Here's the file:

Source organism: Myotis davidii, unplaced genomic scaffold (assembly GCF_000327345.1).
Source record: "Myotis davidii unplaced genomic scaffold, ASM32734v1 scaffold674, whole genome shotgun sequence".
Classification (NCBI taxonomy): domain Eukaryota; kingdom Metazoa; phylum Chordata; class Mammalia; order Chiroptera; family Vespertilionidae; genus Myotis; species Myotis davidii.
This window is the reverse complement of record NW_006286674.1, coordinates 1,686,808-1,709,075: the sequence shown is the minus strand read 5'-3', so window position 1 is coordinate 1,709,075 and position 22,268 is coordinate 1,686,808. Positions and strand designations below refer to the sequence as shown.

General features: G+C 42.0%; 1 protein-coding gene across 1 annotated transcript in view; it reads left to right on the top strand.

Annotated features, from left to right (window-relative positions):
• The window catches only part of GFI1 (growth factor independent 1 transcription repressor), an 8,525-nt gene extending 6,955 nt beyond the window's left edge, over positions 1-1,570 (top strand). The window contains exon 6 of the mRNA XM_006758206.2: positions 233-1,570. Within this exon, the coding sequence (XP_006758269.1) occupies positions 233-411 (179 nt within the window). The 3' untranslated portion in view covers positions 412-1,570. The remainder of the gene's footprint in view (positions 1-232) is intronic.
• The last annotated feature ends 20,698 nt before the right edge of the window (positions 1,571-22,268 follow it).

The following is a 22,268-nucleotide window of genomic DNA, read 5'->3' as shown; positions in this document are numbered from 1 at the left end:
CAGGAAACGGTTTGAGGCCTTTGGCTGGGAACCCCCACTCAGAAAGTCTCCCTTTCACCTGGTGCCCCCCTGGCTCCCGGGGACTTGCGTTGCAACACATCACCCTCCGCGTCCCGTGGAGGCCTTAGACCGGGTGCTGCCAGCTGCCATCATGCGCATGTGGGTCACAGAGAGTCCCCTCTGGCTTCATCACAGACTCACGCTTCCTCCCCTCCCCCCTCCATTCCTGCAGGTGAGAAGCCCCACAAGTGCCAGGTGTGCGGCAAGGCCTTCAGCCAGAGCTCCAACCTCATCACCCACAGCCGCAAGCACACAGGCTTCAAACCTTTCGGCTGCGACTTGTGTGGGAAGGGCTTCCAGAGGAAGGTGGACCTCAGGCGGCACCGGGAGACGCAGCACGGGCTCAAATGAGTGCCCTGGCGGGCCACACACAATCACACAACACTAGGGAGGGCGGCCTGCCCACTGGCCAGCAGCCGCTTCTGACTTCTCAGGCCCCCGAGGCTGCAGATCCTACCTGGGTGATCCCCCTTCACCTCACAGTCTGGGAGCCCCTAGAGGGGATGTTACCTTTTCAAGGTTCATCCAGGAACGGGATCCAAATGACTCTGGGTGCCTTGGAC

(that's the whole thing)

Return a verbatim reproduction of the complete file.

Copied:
Source organism: Myotis davidii, unplaced genomic scaffold (assembly GCF_000327345.1).
Source record: "Myotis davidii unplaced genomic scaffold, ASM32734v1 scaffold674, whole genome shotgun sequence".
Classification (NCBI taxonomy): domain Eukaryota; kingdom Metazoa; phylum Chordata; class Mammalia; order Chiroptera; family Vespertilionidae; genus Myotis; species Myotis davidii.
This window is the reverse complement of record NW_006286674.1, coordinates 1,686,808-1,709,075: the sequence shown is the minus strand read 5'-3', so window position 1 is coordinate 1,709,075 and position 22,268 is coordinate 1,686,808. Positions and strand designations below refer to the sequence as shown.

General features: G+C 42.0%; 1 protein-coding gene across 1 annotated transcript in view; it reads left to right on the top strand.

Annotated features, from left to right (window-relative positions):
• The window catches only part of GFI1 (growth factor independent 1 transcription repressor), an 8,525-nt gene extending 6,955 nt beyond the window's left edge, over positions 1-1,570 (top strand). The window contains exon 6 of the mRNA XM_006758206.2: positions 233-1,570. Within this exon, the coding sequence (XP_006758269.1) occupies positions 233-411 (179 nt within the window). The 3' untranslated portion in view covers positions 412-1,570. The remainder of the gene's footprint in view (positions 1-232) is intronic.
• The last annotated feature ends 20,698 nt before the right edge of the window (positions 1,571-22,268 follow it).

The following is a 22,268-nucleotide window of genomic DNA, read 5'->3' as shown; positions in this document are numbered from 1 at the left end:
CAGGAAACGGTTTGAGGCCTTTGGCTGGGAACCCCCACTCAGAAAGTCTCCCTTTCACCTGGTGCCCCCCTGGCTCCCGGGGACTTGCGTTGCAACACATCACCCTCCGCGTCCCGTGGAGGCCTTAGACCGGGTGCTGCCAGCTGCCATCATGCGCATGTGGGTCACAGAGAGTCCCCTCTGGCTTCATCACAGACTCACGCTTCCTCCCCTCCCCCCTCCATTCCTGCAGGTGAGAAGCCCCACAAGTGCCAGGTGTGCGGCAAGGCCTTCAGCCAGAGCTCCAACCTCATCACCCACAGCCGCAAGCACACAGGCTTCAAACCTTTCGGCTGCGACTTGTGTGGGAAGGGCTTCCAGAGGAAGGTGGACCTCAGGCGGCACCGGGAGACGCAGCACGGGCTCAAATGAGTGCCCTGGCGGGCCACACACAATCACACAACACTAGGGAGGGCGGCCTGCCCACTGGCCAGCAGCCGCTTCTGACTTCTCAGGCCCCCGAGGCTGCAGATCCTACCTGGGTGATCCCCCTTCACCTCACAGTCTGGGAGCCCCTAGAGGGGATGTTACCTTTTCAAGGTTCATCCAGGAACGGGATCCAAATGACTCTGGGTGCCTTGGAC